Other possibilities are feasible. The important issue is that the controller 26 controls the timing of the switching valve 24 to achieve the gas exchanging effect. Needless to say, the controller 26 may be incorporated or fully integrated (by hardware or software) into the anesthetic apparatus 4 or other devices used in connection with the device 14.
An alternative embodiment of a device 28 according to the invention is shown in FIG. 2. The device 28 has an inlet 30, an outlet 32, a first chamber 34, a second chamber 3, a switching valve 38 and a controller 40. In this example the switching valve 38 is arranged at the outlet 32 and not the inlet 30 of the device 28. The operation is, however, the same, with an exchange of a gas volume from the beginning of expiration to the end of expiration.
Although modifications and changes may be suggested by those skilled in the art, it is the intention of the inventor to embody within the patent warranted hereon all changes and modifications as reasonably and properly come within the scope of his contribution to the art.
|Cited Patent||Filing date||Publication date||Applicant||Title|
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|DE19955078A1||Nov 15, 1999||May 17, 2001||Schulte Elektronik Gmbh||An aerosol inhalation unit comprises hose carrying an aerosol and leading to a controllable switch, and hence into branch lines provided respectively with cooling and heating elements|
|WO1988007876A1||Apr 12, 1988||Oct 20, 1988||Zenova Aktiebolag||Method and apparatus for reuse of anesthetics|
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|Citing Patent||Filing date||Publication date||Applicant||Title|
|US7077136 *||Feb 26, 2003||Jul 18, 2006||Maquet Critcal Care Ab||Anaesthetic delivery system|
|US7596965||May 11, 2006||Oct 6, 2009||Anesthetic Gas Reclamation, Llc||Anesthetic gas reclamation system and method|
|US7628034||Nov 4, 2005||Dec 8, 2009||Anesthetic Gas Reclamation, Llc||Method of low flow anesthetic gas scavenging and dynamic collection apparatus therefor|
|US7644594||May 11, 2006||Jan 12, 2010||Anesthetic Gas Reclamation, L.L.C.||Method and apparatus for self-contained anesthetic gas reclamation|
|US7669438||May 11, 2006||Mar 2, 2010||Anesthetic Gas Reclamation, Llc||Method and apparatus for anesthetic gas reclamation with compression stage|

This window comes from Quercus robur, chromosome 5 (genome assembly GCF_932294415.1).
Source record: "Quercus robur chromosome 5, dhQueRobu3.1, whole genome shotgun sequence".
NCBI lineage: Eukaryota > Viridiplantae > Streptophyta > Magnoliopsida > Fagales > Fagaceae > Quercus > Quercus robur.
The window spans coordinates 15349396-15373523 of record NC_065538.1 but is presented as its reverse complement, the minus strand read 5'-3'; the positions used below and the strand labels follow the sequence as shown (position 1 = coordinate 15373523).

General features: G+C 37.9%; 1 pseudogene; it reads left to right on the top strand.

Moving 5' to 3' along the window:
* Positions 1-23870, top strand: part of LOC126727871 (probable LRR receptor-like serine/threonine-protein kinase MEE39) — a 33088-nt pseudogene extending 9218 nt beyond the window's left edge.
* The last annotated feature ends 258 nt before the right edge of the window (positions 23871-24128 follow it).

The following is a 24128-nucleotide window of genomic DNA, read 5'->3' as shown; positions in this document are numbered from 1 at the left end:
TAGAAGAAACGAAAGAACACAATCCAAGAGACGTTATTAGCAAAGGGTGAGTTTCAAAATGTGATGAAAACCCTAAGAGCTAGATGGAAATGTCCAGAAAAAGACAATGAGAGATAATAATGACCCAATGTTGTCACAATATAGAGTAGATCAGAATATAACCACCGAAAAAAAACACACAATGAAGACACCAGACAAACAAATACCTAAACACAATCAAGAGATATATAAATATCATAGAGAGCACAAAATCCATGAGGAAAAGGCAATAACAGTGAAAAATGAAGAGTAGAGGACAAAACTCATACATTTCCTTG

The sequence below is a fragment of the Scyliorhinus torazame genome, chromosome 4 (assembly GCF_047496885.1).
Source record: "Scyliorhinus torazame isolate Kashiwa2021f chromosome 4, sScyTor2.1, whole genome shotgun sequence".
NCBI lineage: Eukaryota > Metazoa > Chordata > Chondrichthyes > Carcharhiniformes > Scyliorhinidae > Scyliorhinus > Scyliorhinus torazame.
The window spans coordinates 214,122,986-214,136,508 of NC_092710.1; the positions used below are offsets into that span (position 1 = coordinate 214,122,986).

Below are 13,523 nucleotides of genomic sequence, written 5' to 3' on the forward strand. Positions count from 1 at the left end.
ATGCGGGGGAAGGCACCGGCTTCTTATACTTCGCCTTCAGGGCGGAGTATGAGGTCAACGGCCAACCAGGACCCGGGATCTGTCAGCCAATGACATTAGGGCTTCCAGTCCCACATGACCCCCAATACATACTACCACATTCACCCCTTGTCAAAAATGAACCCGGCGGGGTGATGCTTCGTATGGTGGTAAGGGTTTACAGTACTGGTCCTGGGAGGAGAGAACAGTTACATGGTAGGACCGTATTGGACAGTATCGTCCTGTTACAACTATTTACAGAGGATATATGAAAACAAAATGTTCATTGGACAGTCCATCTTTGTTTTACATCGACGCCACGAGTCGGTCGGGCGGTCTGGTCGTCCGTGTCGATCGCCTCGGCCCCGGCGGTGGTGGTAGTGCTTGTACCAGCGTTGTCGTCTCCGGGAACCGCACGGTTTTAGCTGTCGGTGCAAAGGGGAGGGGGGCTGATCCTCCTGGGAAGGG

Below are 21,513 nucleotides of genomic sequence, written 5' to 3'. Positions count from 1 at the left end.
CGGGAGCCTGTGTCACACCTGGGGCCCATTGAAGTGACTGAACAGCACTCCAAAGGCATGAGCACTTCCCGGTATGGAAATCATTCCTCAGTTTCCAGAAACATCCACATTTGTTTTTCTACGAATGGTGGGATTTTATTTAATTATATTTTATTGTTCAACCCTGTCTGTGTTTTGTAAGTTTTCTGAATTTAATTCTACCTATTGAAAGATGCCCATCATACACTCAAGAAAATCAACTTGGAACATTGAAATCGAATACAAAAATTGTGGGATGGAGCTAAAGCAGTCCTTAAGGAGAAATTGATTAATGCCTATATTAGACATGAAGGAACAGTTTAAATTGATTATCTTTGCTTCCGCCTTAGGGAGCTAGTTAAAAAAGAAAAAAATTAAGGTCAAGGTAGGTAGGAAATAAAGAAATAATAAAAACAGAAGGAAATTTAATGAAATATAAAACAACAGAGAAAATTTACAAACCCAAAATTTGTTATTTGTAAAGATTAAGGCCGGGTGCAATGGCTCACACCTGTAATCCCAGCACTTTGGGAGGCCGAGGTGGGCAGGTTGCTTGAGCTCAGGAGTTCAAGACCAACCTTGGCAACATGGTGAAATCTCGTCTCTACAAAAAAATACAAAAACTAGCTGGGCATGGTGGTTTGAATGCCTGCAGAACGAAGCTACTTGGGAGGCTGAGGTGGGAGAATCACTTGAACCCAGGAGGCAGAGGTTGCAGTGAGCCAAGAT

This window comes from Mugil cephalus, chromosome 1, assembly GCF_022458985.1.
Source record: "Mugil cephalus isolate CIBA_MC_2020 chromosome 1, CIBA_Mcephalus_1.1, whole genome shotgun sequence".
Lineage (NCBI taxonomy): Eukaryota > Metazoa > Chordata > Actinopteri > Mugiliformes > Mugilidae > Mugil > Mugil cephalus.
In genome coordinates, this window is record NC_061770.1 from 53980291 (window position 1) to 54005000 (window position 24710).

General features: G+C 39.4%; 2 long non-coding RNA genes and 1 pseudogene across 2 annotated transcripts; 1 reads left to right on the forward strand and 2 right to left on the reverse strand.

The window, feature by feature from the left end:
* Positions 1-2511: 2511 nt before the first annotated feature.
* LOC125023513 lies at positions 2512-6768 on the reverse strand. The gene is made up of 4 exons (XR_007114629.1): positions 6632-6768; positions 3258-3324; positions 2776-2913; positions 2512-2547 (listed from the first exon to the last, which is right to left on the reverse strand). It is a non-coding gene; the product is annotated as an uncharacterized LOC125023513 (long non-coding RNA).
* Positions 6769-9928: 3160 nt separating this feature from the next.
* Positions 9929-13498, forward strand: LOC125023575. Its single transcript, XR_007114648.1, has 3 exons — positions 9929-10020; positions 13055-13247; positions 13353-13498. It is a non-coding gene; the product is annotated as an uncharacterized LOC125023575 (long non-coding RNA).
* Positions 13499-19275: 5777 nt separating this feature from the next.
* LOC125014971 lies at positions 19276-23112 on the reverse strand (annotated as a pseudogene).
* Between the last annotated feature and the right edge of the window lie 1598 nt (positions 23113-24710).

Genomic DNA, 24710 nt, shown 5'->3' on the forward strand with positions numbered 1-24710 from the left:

|US8267081||Feb 20, 2009||Sep 18, 2012||Baxter International Inc.||Inhaled anesthetic agent therapy and delivery system|
|US20050166917 *||Feb 26, 2003||Aug 4, 2005||Christer Ahlmen||Anaesthetic delivery system|
|US20060254586 *||Nov 4, 2005||Nov 16, 2006||Anesthetic Gas Reclamation, Llc||Method of low flow anesthetic gas scavenging and dynamic collection apparatus therefor|
|US20060254587 *||May 11, 2006||Nov 16, 2006||Anesthetic Gas Reclamation, Llc||Anesthetic gas reclamation system and method|
|US20060254589 *||May 11, 2006||Nov 16, 2006||Anesthetic Gas Reclamation, Llc||Method and apparatus for anesthetic gas reclamation with compression stage|
|US20060254590 *||May 11, 2006||Nov 16, 2006||Anesthetic Gas Reclamation, Llc||Method and apparatus for self-contained anesthetic gas reclamation|
|US20100212668 *||Feb 20, 2009||Aug 26, 2010||Baxter International Inc.||Inhaled anesthetic agent therapy and delivery system|
|U.S. Classification||128/203.12, 128/910, 128/203.18, 128/205.24, 128/205.12, 128/205.27, 128/203.25, 128/205.28|
|International Classification||A61M16/20, A61M16/10, A61M16/22, A61M16/00, A61M16/01|
|Cooperative Classification||Y10S128/91, A61M16/20, A61M16/009, A61M16/22, A61M16/104, A61M16/202|
|European Classification||A61M16/00P2, A61M16/10B, A61M16/20|
|Nov 14, 2003||AS||Assignment|
Owner name: MAQUET CRITICAL CARE AB, SWEDEN
Free format text: ASSIGNMENT OF ASSIGNORS INTEREST;ASSIGNOR:LONCAR, MARIO;REEL/FRAME:014712/0576
Effective date: 20031107
|Aug 18, 2008||FPAY||Fee payment|
Year of fee payment: 4
|Oct 22, 2012||REMI||Maintenance fee reminder mailed|
|Mar 8, 2013||LAPS||Lapse for failure to pay maintenance fees|
|Apr 30, 2013||FP||Expired due to failure to pay maintenance fee|
Effective date: 20130308